Common Byzantine Misconceptions That Everyone Should Know About

Apparently, there are a number of individuals running around out there claiming to be descended from the Byzantine royal line. If you know or hear of anyone who says they’re a member of the Palaiologos House, run away quickly. Or contact a psychiatrist–whichever you’re more comfortable with. We know that there isn’t any documented evidence for any such descendants, and so we can quickly dismiss the common misconception that they exist. Here are a few other common Byzantine misconceptions that everyone should know about.

There are two things you’ve probably heard about Emperor Constantine. He grew up in Greece, and so neither should be a big surprise. First, it is well documented that he was known as a Greek hero. As for the second thing, however, it is commonly said that he was a man who would go to any length to defend the Orthodox faith. That isn’t quite as true. There’s nothing to suggest that any of his actions were specifically meant to lend aid to such a cause.

When we learn about eunuchs in the Byzantine Empire, we might be left a bit confused as to their role. They did a little bit of everything. One eunuch might be a well-respected priest or wartime general, while another might transport goods or information for sale. Even though eunuchs were a big part of the empire, they were actually illegally made. Castration was forbidden. Some confusion stems from their part in the church. Although the church forbade their use as sex slaves, it wasn’t unheard of. It seems that the church’s problem with sexual lust has been around for quite a while.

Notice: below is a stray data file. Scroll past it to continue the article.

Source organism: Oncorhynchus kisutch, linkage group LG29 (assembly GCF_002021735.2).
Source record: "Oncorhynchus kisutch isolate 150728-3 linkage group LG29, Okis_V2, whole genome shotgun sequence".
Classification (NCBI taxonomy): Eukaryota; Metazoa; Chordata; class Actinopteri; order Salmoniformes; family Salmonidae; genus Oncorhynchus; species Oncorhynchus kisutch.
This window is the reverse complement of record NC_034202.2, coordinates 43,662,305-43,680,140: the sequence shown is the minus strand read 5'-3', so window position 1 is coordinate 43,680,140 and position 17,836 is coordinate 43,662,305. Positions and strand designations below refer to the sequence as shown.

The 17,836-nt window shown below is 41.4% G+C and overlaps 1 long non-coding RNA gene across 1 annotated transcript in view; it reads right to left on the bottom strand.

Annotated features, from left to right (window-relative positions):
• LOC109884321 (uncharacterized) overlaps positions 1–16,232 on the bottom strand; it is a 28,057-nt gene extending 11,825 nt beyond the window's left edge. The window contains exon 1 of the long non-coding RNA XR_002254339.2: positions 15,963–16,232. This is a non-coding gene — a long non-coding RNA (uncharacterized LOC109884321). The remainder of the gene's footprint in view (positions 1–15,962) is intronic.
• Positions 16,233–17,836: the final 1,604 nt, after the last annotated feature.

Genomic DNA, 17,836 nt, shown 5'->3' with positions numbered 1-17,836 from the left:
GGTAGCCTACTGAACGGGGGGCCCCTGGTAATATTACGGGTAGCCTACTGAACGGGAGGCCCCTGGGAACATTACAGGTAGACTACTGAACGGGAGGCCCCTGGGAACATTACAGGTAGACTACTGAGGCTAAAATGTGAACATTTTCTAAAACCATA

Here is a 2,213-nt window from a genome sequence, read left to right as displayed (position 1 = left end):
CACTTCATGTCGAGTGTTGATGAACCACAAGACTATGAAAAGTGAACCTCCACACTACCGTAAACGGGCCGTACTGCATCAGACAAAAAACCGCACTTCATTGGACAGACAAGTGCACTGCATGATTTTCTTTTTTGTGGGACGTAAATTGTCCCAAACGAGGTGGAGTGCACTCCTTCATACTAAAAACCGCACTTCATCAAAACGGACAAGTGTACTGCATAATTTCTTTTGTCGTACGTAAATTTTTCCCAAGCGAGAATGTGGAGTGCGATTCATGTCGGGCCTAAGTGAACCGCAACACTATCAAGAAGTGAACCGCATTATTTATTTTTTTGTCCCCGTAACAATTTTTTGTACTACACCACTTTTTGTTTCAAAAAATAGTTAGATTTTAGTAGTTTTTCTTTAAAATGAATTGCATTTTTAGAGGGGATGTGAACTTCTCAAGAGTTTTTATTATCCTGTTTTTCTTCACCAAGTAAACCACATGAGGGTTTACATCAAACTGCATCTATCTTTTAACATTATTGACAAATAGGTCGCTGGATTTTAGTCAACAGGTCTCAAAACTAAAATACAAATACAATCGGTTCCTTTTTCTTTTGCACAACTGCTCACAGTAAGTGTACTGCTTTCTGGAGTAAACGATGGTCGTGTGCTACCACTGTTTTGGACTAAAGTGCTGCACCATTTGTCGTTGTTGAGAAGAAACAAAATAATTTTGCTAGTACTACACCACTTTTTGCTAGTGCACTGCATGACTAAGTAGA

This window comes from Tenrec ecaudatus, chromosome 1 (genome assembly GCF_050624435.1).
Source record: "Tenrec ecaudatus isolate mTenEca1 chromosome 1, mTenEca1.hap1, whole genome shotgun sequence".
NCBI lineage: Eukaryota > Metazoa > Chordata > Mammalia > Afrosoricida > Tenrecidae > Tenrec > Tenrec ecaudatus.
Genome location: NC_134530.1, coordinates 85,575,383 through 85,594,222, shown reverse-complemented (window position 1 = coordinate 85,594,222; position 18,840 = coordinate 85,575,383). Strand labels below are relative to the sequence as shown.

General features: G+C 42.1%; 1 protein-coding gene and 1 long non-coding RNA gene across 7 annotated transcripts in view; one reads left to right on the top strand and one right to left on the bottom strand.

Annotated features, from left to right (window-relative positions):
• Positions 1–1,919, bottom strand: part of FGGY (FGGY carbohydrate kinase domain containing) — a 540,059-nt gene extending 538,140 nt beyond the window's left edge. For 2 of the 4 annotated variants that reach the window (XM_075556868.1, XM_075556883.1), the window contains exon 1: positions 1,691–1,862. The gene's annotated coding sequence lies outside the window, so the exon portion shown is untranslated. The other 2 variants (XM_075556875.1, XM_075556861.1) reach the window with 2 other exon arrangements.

The ancient civilization’s people had a lot in common with the modern-day American. Although the empire often went to war in other parts of the world, its own people often rioted. This didn’t necessarily happen because of unrest as a result of societal problems like we tend to believe. Instead, it happened because someone’s chariot racing team came in last place. Some of these periods of unrest escalated far beyond their meager beginnings, and not all of them occurred for such dumb reasons.

When we think of the color purple, a lot of us think of Roman emperors and senators. Purple dye was extremely expensive because of its rarity in the ancient world, and so only the most prestigious individuals could hope to acquire it. This trend continued into the Byzantine era, so much so that one emperor decided to build a room of purple walls. Imperial children who were born inside were called “porphyrogennetos” or the purple-born.